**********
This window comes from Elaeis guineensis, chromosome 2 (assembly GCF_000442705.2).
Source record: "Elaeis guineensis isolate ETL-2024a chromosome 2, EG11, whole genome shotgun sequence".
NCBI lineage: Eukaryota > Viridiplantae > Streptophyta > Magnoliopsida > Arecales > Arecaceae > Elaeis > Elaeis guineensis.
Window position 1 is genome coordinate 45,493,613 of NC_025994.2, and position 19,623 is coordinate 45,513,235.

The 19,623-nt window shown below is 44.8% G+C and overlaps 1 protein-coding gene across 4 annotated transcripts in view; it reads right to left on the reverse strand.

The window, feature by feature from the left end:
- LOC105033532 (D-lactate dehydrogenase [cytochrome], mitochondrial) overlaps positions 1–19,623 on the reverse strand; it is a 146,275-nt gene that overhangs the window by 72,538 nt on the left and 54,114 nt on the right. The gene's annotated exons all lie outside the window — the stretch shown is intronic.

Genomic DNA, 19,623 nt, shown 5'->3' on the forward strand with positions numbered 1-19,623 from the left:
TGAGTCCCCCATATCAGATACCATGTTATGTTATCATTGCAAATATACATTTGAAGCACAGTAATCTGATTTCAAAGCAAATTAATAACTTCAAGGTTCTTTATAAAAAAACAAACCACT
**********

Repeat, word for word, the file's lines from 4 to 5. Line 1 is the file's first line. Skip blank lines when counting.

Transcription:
Window position 1 is genome coordinate 45,493,613 of NC_025994.2, and position 19,623 is coordinate 45,513,235.

The 19,623-nt window shown below is 44.8% G+C and overlaps 1 protein-coding gene across 4 annotated transcripts in view; it reads right to left on the reverse strand.